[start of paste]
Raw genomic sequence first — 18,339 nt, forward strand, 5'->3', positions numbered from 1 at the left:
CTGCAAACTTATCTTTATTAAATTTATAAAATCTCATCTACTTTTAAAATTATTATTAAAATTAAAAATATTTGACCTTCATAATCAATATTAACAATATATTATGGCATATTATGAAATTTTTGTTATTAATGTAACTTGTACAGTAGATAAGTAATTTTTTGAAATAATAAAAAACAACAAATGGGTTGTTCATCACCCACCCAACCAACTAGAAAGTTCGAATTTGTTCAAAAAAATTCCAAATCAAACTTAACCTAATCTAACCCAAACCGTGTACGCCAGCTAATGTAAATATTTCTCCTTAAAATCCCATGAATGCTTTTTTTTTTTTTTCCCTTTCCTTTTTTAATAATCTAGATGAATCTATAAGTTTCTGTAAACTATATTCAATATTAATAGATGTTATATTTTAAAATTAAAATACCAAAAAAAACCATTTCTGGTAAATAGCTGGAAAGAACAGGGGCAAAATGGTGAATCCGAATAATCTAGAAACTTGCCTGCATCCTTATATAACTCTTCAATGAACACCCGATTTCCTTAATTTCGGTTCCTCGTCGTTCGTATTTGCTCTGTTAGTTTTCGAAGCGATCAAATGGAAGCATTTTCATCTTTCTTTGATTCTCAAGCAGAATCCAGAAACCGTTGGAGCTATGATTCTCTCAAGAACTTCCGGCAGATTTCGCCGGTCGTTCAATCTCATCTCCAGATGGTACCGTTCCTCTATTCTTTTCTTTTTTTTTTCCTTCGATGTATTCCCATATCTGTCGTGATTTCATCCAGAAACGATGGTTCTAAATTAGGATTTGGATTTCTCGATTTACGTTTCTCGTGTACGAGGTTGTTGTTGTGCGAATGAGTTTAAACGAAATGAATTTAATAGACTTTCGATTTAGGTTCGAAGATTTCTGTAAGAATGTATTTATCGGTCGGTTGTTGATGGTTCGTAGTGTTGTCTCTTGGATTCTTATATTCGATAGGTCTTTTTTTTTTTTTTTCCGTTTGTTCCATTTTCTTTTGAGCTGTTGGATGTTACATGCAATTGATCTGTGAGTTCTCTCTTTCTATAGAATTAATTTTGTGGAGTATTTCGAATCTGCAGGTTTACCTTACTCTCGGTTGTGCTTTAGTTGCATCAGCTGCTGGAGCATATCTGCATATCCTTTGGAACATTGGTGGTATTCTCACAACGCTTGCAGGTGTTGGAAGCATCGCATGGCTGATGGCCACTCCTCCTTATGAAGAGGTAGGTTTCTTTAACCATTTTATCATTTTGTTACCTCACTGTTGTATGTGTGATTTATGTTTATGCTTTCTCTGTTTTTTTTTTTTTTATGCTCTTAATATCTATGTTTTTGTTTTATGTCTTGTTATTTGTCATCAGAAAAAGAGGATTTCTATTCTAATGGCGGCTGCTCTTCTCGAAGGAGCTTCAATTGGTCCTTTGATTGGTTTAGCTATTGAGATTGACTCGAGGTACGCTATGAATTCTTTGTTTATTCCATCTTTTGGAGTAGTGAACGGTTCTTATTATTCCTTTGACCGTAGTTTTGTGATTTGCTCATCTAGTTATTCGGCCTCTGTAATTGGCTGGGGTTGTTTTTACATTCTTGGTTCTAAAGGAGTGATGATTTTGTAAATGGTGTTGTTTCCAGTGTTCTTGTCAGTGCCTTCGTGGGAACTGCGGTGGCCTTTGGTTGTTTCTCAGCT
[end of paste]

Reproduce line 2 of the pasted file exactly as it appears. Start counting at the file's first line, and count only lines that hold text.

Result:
CTGCAAACTTATCTTTATTAAATTTATAAAATCTCATCTACTTTTAAAATTATTATTAAAATTAAAAATATTTGACCTTCATAATCAATATTAACAATATATTATGGCATATTATGAAATTTTTGTTATTAATGTAACTTGTACAGTAGATAAGTAATTTTTTGAAATAATAAAAAACAACAAATGGGTTGTTCATCACCCACCCAACCAACTAGAAAGTTCGAATTTGTTCAAAAAAATTCCAAATCAAACTTAACCTAATCTAACCCAAACCGTGTACGCCAGCTAATGTAAATATTTCTCCTTAAAATCCCATGAATGCTTTTTTTTTTTTTTCCCTTTCCTTTTTTAATAATCTAGATGAATCTATAAGTTTCTGTAAACTATATTCAATATTAATAGATGTTATATTTTAAAATTAAAATACCAAAAAAAACCATTTCTGGTAAATAGCTGGAAAGAACAGGGGCAAAATGGTGAATCCGAATAATCTAGAAACTTGCCTGCATCCTTATATAACTCTTCAATGAACACCCGATTTCCTTAATTTCGGTTCCTCGTCGTTCGTATTTGCTCTGTTAGTTTTCGAAGCGATCAAATGGAAGCATTTTCATCTTTCTTTGATTCTCAAGCAGAATCCAGAAACCGTTGGAGCTATGATTCTCTCAAGAACTTCCGGCAGATTTCGCCGGTCGTTCAATCTCATCTCCAGATGGTACCGTTCCTCTATTCTTTTCTTTTTTTTTTCCTTCGATGTATTCCCATATCTGTCGTGATTTCATCCAGAAACGATGGTTCTAAATTAGGATTTGGATTTCTCGATTTACGTTTCTCGTGTACGAGGTTGTTGTTGTGCGAATGAGTTTAAACGAAATGAATTTAATAGACTTTCGATTTAGGTTCGAAGATTTCTGTAAGAATGTATTTATCGGTCGGTTGTTGATGGTTCGTAGTGTTGTCTCTTGGATTCTTATATTCGATAGGTCTTTTTTTTTTTTTTTCCGTTTGTTCCATTTTCTTTTGAGCTGTTGGATGTTACATGCAATTGATCTGTGAGTTCTCTCTTTCTATAGAATTAATTTTGTGGAGTATTTCGAATCTGCAGGTTTACCTTACTCTCGGTTGTGCTTTAGTTGCATCAGCTGCTGGAGCATATCTGCATATCCTTTGGAACATTGGTGGTATTCTCACAACGCTTGCAGGTGTTGGAAGCATCGCATGGCTGATGGCCACTCCTCCTTATGAAGAGGTAGGTTTCTTTAACCATTTTATCATTTTGTTACCTCACTGTTGTATGTGTGATTTATGTTTATGCTTTCTCTGTTTTTTTTTTTTTTATGCTCTTAATATCTATGTTTTTGTTTTATGTCTTGTTATTTGTCATCAGAAAAAGAGGATTTCTATTCTAATGGCGGCTGCTCTTCTCGAAGGAGCTTCAATTGGTCCTTTGATTGGTTTAGCTATTGAGATTGACTCGAGGTACGCTATGAATTCTTTGTTTATTCCATCTTTTGGAGTAGTGAACGGTTCTTATTATTCCTTTGACCGTAGTTTTGTGATTTGCTCATCTAGTTATTCGGCCTCTGTAATTGGCTGGGGTTGTTTTTACATTCTTGGTTCTAAAGGAGTGATGATTTTGTAAATGGTGTTGTTTCCAGTGTTCTTGTCAGTGCCTTCGTGGGAACTGCGGTGGCCTTTGGTTGTTTCTCAGCT